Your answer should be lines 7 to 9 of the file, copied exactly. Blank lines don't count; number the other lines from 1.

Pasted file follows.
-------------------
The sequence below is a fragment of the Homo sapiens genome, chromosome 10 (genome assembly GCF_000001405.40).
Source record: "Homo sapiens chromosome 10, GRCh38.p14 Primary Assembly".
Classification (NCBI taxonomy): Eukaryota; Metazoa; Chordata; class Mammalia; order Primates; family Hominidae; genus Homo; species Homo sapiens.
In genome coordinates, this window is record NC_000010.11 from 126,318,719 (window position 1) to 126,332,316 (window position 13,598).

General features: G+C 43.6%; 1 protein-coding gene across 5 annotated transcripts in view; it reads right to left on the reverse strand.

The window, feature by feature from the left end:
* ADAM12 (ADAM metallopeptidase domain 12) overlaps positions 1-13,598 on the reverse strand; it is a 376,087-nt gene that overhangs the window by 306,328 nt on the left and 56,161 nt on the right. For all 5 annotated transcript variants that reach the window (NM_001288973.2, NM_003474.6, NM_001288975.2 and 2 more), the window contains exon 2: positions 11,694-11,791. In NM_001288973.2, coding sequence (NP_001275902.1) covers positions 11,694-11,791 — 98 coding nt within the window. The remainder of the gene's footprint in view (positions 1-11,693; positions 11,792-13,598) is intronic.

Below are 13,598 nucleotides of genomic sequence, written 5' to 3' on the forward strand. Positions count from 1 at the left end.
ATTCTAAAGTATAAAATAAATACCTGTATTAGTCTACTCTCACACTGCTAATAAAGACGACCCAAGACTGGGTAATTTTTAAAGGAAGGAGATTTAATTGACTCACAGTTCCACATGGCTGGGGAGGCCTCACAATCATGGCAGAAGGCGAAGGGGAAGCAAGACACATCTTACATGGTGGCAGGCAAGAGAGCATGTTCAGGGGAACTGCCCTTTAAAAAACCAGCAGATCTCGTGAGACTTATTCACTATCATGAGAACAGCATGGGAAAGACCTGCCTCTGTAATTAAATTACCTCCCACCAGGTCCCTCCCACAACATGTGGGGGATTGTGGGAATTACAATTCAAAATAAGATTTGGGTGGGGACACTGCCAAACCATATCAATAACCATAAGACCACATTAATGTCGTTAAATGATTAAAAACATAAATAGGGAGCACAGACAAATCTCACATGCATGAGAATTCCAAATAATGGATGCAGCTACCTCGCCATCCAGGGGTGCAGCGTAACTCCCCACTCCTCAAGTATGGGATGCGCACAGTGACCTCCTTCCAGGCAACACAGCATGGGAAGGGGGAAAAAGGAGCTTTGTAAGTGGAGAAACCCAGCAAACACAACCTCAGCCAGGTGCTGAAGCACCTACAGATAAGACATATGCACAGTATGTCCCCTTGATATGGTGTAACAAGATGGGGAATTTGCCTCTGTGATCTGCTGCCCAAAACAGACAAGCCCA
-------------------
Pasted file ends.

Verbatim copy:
* ADAM12 (ADAM metallopeptidase domain 12) overlaps positions 1-13,598 on the reverse strand; it is a 376,087-nt gene that overhangs the window by 306,328 nt on the left and 56,161 nt on the right. For all 5 annotated transcript variants that reach the window (NM_001288973.2, NM_003474.6, NM_001288975.2 and 2 more), the window contains exon 2: positions 11,694-11,791. In NM_001288973.2, coding sequence (NP_001275902.1) covers positions 11,694-11,791 — 98 coding nt within the window. The remainder of the gene's footprint in view (positions 1-11,693; positions 11,792-13,598) is intronic.

Below are 13,598 nucleotides of genomic sequence, written 5' to 3' on the forward strand. Positions count from 1 at the left end.
ATTCTAAAGTATAAAATAAATACCTGTATTAGTCTACTCTCACACTGCTAATAAAGACGACCCAAGACTGGGTAATTTTTAAAGGAAGGAGATTTAATTGACTCACAGTTCCACATGGCTGGGGAGGCCTCACAATCATGGCAGAAGGCGAAGGGGAAGCAAGACACATCTTACATGGTGGCAGGCAAGAGAGCATGTTCAGGGGAACTGCCCTTTAAAAAACCAGCAGATCTCGTGAGACTTATTCACTATCATGAGAACAGCATGGGAAAGACCTGCCTCTGTAATTAAATTACCTCCCACCAGGTCCCTCCCACAACATGTGGGGGATTGTGGGAATTACAATTCAAAATAAGATTTGGGTGGGGACACTGCCAAACCATATCAATAACCATAAGACCACATTAATGTCGTTAAATGATTAAAAACATAAATAGGGAGCACAGACAAATCTCACATGCATGAGAATTCCAAATAATGGATGCAGCTACCTCGCCATCCAGGGGTGCAGCGTAACTCCCCACTCCTCAAGTATGGGATGCGCACAGTGACCTCCTTCCAGGCAACACAGCATGGGAAGGGGGAAAAAGGAGCTTTGTAAGTGGAGAAACCCAGCAAACACAACCTCAGCCAGGTGCTGAAGCACCTACAGATAAGACATATGCACAGTATGTCCCCTTGATATGGTGTAACAAGATGGGGAATTTGCCTCTGTGATCTGCTGCCCAAAACAGACAAGCCCA